Safety Videos

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From the 1950’s to our YouTube era, the work safety video has been part of the work landscape. Some are better than others, but here are a few that have caught our eye in the last while for one reason or another.

Safety Starts With Me!

This low budget safety video is as fun as it is kitschy.

It was submitted for the “Safety Starts with Me Competition 2009” (organized by the Workplace Safety and Health Council, Singapore).

It didn’t win. While the video doesn’t offer any new info into the world of safety there’s definitely something undeniably catchy about it. Also: Everyone dances – a lot!

Highlights include:

1. Song lyrics like: “Don’t you look away to that pretty young maid/Keep your eyes focused on the job instead”
2. Safety tips that advise not to use a handsaw as a hammer
3. Choreographed moves that include dancing with a power drill made out of paper

If nothing else, we dare you not to find yourself humming the theme song later in the day.

Donald Duck – How To Have An Accident At Work

Cartoons have long been a staple of the training film genre and this 1959 film teaches us that while ducks may be maniacally responsible when it comes to safety around the house – around the workplace, meh, not so much…

When Donald arrives at the plant “he checks in and his mind checks out.” This is the point in the film where Mr. Duck literally turns off his gray matter and starts looking like a featherbrained mallard that’s coming off a three day binge.

Next thing we know, Donald is refusing to wear his PPE (“Aw phooey on all that unnecessary equipment!”) and falling down the stairs. From there he’s dropping his cigars in paint thinner; daydreaming on the job; shamelessly leering at women (and he’s a married duck!), and enduring run-ins with a punch press, conveyor belt and a monkey wrench. Oh, that Donald!

A product of its time, it’s a fascinating look at how earlier cartoons were used to disseminate the safety message.

The Pain Game

WorkSafe Victoria makes some of the finest safety videos out there.

Whether it’s hitting the funny bone at just the right angle with the dark humour in The Pain Game or effectively tugging at the heartstrings and focusing on the aftermath of a tragic accident, WorkSafe constantly deliver top-drawer safety videos.

Think About This

There is no denying that this is one violent safety video.

Screaming workers are crushed, mutilated, and blown up. Their skin is sliced, diced, and doused in toxic chemicals. Fingers are lost, toes are severed, and skulls are crushed

Also a product of its time, I half expected an army of zombies to arrive and start feasting on the corpses scattered on the plant’s floor.

But do these scare tactics work? Some safety experts love them, although many others say that, for the most part, the science suggests that trying to scare people into adopting better safety habits doesn’t work.

Professor Cathy Denomme from Algoma University says that her survey results indicate that people remember the gore but not the message. She says a series of gruesome ads that were run on TV a few years ago, “gave me nightmares,” she adds “The students didn’t even remember what the message was about. In my opinion we need to take a different tactic. Young people truly believe two things: first, it won’t happen to them, and second, adults will not put them in a position where they could get hurt. Both not true.”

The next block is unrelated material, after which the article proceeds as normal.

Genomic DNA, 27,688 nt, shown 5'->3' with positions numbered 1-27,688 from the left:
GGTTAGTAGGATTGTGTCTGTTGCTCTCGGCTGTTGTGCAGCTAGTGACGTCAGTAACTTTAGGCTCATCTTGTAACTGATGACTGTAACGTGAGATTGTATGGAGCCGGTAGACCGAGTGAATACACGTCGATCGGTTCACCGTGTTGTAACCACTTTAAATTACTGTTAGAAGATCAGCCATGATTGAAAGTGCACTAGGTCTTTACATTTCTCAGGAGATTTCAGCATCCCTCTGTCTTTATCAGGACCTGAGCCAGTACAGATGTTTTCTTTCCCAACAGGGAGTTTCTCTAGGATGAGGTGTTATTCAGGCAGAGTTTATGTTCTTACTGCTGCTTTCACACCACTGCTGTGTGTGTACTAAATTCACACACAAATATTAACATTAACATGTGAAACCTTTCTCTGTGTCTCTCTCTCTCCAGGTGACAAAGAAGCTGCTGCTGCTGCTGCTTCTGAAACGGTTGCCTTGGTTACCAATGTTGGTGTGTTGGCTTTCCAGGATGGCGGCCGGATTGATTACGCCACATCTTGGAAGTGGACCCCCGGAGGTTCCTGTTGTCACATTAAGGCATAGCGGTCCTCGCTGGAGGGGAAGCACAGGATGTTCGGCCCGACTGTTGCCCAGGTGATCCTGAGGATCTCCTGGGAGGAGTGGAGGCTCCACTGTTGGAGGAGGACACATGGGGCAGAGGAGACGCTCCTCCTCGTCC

Dumb Ways To Die

This animated train safety video for Metro Trains Melbourne has gone viral (40 million views and counting) and with good reason. It’s very funny and pretty darn cute – even with all the grizzly death (and grizzly bear death, for that matter).

The video has its fans and its detractors. Some think it misses the mark completely and is more concerned with iTunes sales than teaching us about train safety. Others believe it’s an innovative and fresh approach to safety videos. Marie-Claire Ross from Digicast has particularly strong feelings about the video.

There are arguments to be made on both sides. Not many safety videos can boast a viewership of 40 million, so even if a tiny fraction of those viewers get a safety message out of it, it may achieve more than many other safety films.

But its critics do raise a valid point when they say it doesn’t offer any take away message of what to do, only that certain behaviours around trains might get you killed. And without following up that negative message with a replacement behaviour (what to do to be safe), some experts think it missed the boat.

What do you think?

You and Office Safety

This 1950’s office safety film teaches us that the common work office is the most dangerous place in the universe.

The lesson? We’re taught to beware the perils of hot coffee, felt markers, pencils, umbrellas (red and green), typewriters, swinging doors, and actors mugging shamelessly to the camera.

The slapstick factor is set on ultra-high and the film is scored to a cartoon soundtrack that would fit perfectly in Fred Flintstone’s hometown of Bedrock. (Or Donald Duck’s safety film, for that matter.)

Sight gags and physical comedy abound: People get hit by doors – again, and again, and again, and again, and again. Plus more! A “pretty little thing” trips over a floor socket. Filing cabinets are transformed into lethal weapons and deadly office chairs put unsuspecting officer workers in mortal peril.

Meanwhile the lines on the office Efficiency Chart continue to plummet…

It’s a hoot. And in fact, it helped inspire our very own recently released safety video about proper job safety signage.

Got a video you’d like to share with us? We’d love to see it.